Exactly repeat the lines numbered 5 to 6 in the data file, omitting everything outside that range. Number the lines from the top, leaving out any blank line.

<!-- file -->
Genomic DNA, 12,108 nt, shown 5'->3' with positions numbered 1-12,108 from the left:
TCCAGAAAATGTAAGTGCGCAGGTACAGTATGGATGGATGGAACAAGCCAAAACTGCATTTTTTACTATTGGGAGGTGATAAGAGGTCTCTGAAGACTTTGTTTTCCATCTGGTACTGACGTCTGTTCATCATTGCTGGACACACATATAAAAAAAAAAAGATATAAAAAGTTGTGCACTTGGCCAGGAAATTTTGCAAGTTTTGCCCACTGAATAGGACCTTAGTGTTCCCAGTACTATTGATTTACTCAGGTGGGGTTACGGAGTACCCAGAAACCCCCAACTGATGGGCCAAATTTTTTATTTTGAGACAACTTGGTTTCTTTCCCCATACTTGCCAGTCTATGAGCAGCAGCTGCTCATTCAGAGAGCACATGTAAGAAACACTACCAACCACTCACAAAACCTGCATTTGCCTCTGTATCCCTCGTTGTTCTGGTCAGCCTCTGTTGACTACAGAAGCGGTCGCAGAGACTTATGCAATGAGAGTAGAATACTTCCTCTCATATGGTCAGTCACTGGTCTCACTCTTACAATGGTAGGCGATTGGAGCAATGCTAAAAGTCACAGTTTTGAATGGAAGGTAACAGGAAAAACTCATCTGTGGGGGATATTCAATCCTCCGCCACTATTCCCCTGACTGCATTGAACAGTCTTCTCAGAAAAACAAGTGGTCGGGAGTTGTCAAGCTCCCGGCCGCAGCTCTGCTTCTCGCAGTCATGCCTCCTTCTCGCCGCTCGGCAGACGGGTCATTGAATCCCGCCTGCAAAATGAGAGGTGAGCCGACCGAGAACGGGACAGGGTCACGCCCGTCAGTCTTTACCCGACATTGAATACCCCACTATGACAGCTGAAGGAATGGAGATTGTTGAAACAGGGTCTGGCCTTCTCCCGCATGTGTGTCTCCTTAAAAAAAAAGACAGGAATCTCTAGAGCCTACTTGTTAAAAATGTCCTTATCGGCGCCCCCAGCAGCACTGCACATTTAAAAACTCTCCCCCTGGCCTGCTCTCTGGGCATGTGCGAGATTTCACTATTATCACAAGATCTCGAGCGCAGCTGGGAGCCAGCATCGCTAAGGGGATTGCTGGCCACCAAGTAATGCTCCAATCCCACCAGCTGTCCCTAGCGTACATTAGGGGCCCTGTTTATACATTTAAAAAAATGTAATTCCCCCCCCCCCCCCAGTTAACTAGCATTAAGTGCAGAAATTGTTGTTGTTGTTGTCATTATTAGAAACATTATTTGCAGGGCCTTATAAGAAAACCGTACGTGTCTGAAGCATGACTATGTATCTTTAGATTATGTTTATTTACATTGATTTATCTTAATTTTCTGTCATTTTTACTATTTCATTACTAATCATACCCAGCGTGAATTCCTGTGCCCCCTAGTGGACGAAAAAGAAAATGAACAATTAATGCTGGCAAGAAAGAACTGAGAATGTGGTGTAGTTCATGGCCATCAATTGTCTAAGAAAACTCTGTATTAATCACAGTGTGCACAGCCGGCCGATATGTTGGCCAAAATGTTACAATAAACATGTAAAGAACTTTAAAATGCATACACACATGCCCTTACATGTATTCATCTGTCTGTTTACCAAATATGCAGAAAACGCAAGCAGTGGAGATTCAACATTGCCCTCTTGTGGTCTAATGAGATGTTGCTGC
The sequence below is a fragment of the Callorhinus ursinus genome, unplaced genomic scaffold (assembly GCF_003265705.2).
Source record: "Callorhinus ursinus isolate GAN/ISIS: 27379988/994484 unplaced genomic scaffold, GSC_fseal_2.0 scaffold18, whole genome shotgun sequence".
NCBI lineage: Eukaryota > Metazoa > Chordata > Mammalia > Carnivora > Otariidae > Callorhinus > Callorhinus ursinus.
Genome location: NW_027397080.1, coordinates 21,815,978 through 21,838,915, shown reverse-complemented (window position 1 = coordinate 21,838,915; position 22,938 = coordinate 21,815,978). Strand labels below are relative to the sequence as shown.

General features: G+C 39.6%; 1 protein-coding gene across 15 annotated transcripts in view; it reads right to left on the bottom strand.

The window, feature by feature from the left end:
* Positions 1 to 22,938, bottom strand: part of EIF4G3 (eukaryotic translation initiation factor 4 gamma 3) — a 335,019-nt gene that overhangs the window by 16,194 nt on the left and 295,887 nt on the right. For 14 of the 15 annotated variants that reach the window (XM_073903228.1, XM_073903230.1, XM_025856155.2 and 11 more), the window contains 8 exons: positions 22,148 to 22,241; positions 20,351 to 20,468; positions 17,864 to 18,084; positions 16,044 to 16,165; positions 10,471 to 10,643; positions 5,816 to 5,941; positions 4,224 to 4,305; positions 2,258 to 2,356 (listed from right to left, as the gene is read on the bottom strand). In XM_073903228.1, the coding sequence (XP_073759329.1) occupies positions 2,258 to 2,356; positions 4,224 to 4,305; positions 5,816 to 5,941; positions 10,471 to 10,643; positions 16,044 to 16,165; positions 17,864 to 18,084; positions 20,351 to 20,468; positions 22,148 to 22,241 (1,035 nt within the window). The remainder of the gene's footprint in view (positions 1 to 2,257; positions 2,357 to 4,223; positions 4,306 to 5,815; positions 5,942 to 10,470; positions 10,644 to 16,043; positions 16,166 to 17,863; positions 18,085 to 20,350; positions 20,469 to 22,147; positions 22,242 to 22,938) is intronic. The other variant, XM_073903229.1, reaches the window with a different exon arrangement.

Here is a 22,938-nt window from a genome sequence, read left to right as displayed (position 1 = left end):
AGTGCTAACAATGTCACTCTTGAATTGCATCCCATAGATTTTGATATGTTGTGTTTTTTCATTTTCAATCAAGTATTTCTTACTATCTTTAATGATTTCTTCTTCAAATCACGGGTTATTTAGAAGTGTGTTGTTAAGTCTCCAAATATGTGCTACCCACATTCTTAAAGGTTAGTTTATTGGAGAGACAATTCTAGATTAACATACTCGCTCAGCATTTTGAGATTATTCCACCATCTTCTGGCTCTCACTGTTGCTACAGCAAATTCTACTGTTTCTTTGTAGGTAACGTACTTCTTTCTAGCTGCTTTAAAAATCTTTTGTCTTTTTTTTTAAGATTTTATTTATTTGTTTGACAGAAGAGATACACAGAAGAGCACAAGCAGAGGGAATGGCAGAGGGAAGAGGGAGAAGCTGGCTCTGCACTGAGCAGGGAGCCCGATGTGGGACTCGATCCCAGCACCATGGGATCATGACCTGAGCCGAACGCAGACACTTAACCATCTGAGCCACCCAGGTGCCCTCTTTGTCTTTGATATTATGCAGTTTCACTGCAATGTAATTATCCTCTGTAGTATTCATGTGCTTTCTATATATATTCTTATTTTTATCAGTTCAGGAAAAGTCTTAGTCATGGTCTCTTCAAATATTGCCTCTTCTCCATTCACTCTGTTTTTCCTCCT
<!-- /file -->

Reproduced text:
NCBI lineage: Eukaryota > Metazoa > Chordata > Mammalia > Carnivora > Otariidae > Callorhinus > Callorhinus ursinus.
Genome location: NW_027397080.1, coordinates 21,815,978 through 21,838,915, shown reverse-complemented (window position 1 = coordinate 21,838,915; position 22,938 = coordinate 21,815,978). Strand labels below are relative to the sequence as shown.